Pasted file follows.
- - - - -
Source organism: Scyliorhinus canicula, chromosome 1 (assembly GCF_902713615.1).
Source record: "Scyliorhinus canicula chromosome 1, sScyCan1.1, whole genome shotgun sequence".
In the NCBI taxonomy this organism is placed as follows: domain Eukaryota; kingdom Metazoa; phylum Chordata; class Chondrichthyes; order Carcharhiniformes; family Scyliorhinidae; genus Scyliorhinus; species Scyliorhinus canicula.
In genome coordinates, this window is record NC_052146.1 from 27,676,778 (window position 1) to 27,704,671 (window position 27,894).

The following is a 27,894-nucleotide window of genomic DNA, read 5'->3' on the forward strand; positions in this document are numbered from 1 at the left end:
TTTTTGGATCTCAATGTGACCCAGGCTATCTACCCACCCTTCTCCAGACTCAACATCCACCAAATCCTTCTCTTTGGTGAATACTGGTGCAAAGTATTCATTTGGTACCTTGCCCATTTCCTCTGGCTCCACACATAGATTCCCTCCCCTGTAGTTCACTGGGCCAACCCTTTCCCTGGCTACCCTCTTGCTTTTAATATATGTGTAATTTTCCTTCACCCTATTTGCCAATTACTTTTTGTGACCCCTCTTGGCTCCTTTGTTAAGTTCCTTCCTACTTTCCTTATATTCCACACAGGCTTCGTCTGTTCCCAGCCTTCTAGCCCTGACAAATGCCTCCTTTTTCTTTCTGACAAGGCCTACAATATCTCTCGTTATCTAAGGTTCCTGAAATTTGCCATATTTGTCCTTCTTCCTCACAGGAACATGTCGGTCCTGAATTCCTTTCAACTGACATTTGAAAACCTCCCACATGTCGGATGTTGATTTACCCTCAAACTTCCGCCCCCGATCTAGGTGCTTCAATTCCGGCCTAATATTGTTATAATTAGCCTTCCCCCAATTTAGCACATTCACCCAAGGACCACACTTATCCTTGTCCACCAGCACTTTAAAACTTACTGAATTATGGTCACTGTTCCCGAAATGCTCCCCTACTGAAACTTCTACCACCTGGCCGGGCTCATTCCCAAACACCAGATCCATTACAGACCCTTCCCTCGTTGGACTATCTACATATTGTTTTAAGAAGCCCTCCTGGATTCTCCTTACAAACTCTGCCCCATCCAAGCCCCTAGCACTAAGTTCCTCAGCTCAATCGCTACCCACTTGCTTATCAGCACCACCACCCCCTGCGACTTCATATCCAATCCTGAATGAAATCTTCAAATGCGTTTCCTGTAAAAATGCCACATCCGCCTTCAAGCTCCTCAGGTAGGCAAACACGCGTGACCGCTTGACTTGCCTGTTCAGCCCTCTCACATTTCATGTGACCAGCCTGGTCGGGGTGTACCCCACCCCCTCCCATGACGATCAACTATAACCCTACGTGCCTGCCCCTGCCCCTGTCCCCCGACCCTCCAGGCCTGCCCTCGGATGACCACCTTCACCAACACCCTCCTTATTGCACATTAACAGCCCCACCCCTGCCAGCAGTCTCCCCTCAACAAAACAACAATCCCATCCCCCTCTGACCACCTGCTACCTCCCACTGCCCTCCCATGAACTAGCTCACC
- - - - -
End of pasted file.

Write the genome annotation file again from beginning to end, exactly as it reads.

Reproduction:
Source organism: Scyliorhinus canicula, chromosome 1 (assembly GCF_902713615.1).
Source record: "Scyliorhinus canicula chromosome 1, sScyCan1.1, whole genome shotgun sequence".
In the NCBI taxonomy this organism is placed as follows: domain Eukaryota; kingdom Metazoa; phylum Chordata; class Chondrichthyes; order Carcharhiniformes; family Scyliorhinidae; genus Scyliorhinus; species Scyliorhinus canicula.
In genome coordinates, this window is record NC_052146.1 from 27,676,778 (window position 1) to 27,704,671 (window position 27,894).

The following is a 27,894-nucleotide window of genomic DNA, read 5'->3' on the forward strand; positions in this document are numbered from 1 at the left end:
TTTTTGGATCTCAATGTGACCCAGGCTATCTACCCACCCTTCTCCAGACTCAACATCCACCAAATCCTTCTCTTTGGTGAATACTGGTGCAAAGTATTCATTTGGTACCTTGCCCATTTCCTCTGGCTCCACACATAGATTCCCTCCCCTGTAGTTCACTGGGCCAACCCTTTCCCTGGCTACCCTCTTGCTTTTAATATATGTGTAATTTTCCTTCACCCTATTTGCCAATTACTTTTTGTGACCCCTCTTGGCTCCTTTGTTAAGTTCCTTCCTACTTTCCTTATATTCCACACAGGCTTCGTCTGTTCCCAGCCTTCTAGCCCTGACAAATGCCTCCTTTTTCTTTCTGACAAGGCCTACAATATCTCTCGTTATCTAAGGTTCCTGAAATTTGCCATATTTGTCCTTCTTCCTCACAGGAACATGTCGGTCCTGAATTCCTTTCAACTGACATTTGAAAACCTCCCACATGTCGGATGTTGATTTACCCTCAAACTTCCGCCCCCGATCTAGGTGCTTCAATTCCGGCCTAATATTGTTATAATTAGCCTTCCCCCAATTTAGCACATTCACCCAAGGACCACACTTATCCTTGTCCACCAGCACTTTAAAACTTACTGAATTATGGTCACTGTTCCCGAAATGCTCCCCTACTGAAACTTCTACCACCTGGCCGGGCTCATTCCCAAACACCAGATCCATTACAGACCCTTCCCTCGTTGGACTATCTACATATTGTTTTAAGAAGCCCTCCTGGATTCTCCTTACAAACTCTGCCCCATCCAAGCCCCTAGCACTAAGTTCCTCAGCTCAATCGCTACCCACTTGCTTATCAGCACCACCACCCCCTGCGACTTCATATCCAATCCTGAATGAAATCTTCAAATGCGTTTCCTGTAAAAATGCCACATCCGCCTTCAAGCTCCTCAGGTAGGCAAACACGCGTGACCGCTTGACTTGCCTGTTCAGCCCTCTCACATTTCATGTGACCAGCCTGGTCGGGGTGTACCCCACCCCCTCCCATGACGATCAACTATAACCCTACGTGCCTGCCCCTGCCCCTGTCCCCCGACCCTCCAGGCCTGCCCTCGGATGACCACCTTCACCAACACCCTCCTTATTGCACATTAACAGCCCCACCCCTGCCAGCAGTCTCCCCTCAACAAAACAACAATCCCATCCCCCTCTGACCACCTGCTACCTCCCACTGCCCTCCCATGAACTAGCTCACC